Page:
The Spatial Mismatch Between Innovation and Joblessness
American technological creativity is geographically concentrated in areas that are generally distant from the country’s most persistent pockets of joblessness. Could a more even spatial distribution of innovation reduce American joblessness? Could Federal policies disperse innovation without significant costs? If research funding is already maximizing knowledge production, then spatial reallocation of that funding will reduce America’s overall innovation unless that reallocation comes with greater spending. Without any spatial reallocation, the primarily inventive parts of innovation policy, such as N.I.H. grants, can potentially aid underperforming areas by targeting the problems of those areas, like widespread disability. The educational aspects of innovation policy, such as Pell Grants, work-study, vocational training, and Federal overhead reimbursement on grants, currently have multiple objective and could focus more on employability in distressed areas. Lifting the cap on H1B visas in poorer places could attract outside human capital to those places. Geographically targeted entrepreneurship policies, such as eliminating the barriers to new business formation near universities and in distressed places, could potentially enhance employment growth in those regions. Spatially targeted employment subsidies will increase the returns to labor-intensive innovation in depressed areas, but we know little about how much innovation will respond to such subsidies.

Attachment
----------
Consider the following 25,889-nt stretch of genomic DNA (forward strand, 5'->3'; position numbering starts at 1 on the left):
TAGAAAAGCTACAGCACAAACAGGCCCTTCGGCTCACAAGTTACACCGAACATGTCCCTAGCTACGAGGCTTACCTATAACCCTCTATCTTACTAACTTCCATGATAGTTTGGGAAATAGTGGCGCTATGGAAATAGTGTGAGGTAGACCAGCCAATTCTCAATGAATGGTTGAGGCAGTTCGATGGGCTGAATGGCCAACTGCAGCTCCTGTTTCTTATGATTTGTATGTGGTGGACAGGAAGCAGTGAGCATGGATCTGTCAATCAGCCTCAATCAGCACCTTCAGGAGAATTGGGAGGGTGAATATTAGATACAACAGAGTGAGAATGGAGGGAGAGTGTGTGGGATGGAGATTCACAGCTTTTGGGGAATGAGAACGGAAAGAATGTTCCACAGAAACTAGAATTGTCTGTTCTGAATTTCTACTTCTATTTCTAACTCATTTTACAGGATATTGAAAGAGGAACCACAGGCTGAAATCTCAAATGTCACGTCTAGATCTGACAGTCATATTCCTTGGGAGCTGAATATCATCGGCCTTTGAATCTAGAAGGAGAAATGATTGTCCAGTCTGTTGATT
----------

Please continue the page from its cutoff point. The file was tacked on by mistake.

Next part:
We thank Michael Andrews, Benjamin Austin, Joshua Lerner and Scott Stern for helpful comments. Claire Shi provided excellent research assistance. We thank the Smith Richardson Foundation and the Israel Science Foundation (grant no. 2118/17) for financial support. The views expressed herein are those of the authors and do not necessarily reflect the views of the National Bureau of Economic Research.
Edward L. Glaeser
I have received speaking fees from organizations that organize members that invest in real estate markets, including the National Association of Real Estate Investment Managers and the Pension Real Estate Association.
The Spatial Mismatch between Innovation and Joblessness, Edward L. Glaeser, Naomi Hausman. in Innovation Policy and the Economy, Volume 20, Lerner and Stern. 2020